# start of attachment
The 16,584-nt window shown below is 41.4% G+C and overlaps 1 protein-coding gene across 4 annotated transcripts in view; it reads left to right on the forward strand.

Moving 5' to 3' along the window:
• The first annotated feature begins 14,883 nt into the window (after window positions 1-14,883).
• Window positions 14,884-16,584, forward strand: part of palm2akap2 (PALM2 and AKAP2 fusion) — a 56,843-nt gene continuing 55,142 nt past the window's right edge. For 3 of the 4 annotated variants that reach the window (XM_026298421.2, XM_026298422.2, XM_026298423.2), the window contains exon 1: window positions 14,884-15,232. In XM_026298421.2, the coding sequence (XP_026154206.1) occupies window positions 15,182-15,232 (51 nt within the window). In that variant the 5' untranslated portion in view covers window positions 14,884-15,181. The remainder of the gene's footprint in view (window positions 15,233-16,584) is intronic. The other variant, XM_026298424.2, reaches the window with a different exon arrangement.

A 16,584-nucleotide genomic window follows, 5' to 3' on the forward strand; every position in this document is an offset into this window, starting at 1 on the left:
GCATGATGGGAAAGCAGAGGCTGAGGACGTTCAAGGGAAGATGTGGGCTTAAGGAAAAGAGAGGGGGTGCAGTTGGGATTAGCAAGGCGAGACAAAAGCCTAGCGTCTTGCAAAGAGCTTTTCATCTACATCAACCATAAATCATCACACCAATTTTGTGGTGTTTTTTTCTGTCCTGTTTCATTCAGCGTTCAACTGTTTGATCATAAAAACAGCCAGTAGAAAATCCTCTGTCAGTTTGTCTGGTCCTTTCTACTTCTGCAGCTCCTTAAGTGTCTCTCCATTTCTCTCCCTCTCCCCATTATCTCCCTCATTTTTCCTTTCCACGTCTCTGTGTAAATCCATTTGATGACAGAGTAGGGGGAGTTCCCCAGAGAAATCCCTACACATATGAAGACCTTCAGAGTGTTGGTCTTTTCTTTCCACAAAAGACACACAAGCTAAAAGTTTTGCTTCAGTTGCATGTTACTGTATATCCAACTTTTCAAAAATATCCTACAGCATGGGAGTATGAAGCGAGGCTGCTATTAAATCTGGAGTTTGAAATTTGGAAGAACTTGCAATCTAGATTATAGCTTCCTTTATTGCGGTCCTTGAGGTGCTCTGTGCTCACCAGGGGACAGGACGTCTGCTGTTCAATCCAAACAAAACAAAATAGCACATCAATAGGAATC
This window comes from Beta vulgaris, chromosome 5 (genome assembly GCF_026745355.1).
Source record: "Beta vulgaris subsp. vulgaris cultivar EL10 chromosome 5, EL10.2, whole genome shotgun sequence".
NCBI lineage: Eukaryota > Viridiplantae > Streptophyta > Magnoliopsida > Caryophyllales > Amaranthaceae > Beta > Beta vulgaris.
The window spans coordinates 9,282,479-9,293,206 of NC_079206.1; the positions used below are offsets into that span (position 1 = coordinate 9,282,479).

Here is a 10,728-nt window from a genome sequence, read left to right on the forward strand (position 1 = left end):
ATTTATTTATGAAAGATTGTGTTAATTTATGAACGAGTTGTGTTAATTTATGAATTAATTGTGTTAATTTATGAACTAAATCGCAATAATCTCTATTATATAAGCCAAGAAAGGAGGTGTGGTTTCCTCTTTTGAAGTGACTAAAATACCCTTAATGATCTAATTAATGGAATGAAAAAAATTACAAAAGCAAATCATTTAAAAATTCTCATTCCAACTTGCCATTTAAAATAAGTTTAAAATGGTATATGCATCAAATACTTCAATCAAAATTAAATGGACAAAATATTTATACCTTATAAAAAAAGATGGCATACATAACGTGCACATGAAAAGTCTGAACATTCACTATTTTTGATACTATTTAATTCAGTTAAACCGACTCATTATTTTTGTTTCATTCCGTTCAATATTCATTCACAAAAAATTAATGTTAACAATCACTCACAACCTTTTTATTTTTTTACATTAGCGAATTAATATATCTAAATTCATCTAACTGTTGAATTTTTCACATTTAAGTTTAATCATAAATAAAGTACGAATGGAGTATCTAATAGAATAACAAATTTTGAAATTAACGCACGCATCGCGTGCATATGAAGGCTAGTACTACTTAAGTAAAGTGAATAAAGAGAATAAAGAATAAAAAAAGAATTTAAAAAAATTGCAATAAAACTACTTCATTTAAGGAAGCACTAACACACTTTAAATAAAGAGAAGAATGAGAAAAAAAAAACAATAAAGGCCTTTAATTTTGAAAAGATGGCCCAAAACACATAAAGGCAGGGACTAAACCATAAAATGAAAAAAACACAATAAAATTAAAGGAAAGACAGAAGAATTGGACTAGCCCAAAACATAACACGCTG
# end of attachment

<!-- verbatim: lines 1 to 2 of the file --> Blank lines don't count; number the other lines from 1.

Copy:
The 16,584-nt window shown below is 41.4% G+C and overlaps 1 protein-coding gene across 4 annotated transcripts in view; it reads left to right on the forward strand.

Moving 5' to 3' along the window: